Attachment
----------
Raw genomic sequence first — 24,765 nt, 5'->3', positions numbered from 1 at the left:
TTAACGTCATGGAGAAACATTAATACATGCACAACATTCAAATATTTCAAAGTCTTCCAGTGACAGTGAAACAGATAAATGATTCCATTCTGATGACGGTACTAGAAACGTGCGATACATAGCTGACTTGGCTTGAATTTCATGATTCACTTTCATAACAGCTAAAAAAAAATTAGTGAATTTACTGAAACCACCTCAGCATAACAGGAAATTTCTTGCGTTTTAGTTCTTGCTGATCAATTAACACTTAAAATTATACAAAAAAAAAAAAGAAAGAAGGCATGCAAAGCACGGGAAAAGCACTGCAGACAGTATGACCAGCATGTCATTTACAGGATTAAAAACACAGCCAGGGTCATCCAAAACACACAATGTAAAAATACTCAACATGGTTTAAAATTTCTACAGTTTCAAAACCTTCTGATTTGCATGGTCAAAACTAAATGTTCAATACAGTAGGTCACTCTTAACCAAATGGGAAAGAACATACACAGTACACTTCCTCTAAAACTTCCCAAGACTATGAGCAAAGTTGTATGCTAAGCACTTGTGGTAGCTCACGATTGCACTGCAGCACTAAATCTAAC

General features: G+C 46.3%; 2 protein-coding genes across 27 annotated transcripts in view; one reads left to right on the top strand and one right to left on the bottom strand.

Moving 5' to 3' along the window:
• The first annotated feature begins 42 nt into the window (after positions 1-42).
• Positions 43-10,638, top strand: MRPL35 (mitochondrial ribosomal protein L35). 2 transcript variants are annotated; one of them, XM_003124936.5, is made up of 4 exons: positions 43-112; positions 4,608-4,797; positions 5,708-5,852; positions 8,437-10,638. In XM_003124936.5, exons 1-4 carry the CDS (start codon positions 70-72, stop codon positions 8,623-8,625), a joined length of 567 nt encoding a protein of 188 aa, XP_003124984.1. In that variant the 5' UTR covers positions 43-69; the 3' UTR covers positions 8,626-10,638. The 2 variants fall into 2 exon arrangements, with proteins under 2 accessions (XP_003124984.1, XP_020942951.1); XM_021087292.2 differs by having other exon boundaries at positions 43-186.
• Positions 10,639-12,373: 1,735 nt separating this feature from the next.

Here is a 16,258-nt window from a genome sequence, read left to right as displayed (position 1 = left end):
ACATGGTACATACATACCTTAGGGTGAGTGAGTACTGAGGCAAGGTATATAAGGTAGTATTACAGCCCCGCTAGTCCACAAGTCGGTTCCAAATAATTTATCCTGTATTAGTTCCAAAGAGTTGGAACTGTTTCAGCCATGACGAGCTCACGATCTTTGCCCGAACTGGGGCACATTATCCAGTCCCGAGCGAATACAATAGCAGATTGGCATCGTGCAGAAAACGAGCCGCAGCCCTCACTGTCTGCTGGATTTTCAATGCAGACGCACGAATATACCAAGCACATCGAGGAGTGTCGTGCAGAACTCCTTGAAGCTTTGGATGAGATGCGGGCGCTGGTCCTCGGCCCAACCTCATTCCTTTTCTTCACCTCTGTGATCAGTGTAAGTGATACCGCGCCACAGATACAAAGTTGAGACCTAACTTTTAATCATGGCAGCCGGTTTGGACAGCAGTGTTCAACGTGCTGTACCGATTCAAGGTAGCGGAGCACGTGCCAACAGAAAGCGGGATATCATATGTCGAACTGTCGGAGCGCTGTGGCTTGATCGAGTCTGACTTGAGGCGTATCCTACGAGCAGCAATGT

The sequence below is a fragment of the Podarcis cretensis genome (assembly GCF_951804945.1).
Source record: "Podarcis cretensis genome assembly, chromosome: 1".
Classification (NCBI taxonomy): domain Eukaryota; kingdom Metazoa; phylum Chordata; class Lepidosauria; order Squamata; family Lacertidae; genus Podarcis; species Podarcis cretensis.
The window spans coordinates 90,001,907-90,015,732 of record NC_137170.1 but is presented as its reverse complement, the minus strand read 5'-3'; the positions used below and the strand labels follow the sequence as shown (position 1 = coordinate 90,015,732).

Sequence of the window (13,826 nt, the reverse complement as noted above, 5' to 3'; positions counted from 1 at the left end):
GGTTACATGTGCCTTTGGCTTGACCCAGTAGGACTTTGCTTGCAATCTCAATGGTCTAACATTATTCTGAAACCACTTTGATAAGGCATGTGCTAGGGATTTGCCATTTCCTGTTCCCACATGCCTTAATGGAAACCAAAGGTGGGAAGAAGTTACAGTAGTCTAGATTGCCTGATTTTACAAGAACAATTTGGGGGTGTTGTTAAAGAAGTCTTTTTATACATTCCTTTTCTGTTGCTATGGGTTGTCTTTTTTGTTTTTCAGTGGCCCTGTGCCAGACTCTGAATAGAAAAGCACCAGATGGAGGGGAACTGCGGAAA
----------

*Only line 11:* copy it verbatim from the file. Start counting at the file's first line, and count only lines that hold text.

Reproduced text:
Source record: "Podarcis cretensis genome assembly, chromosome: 1".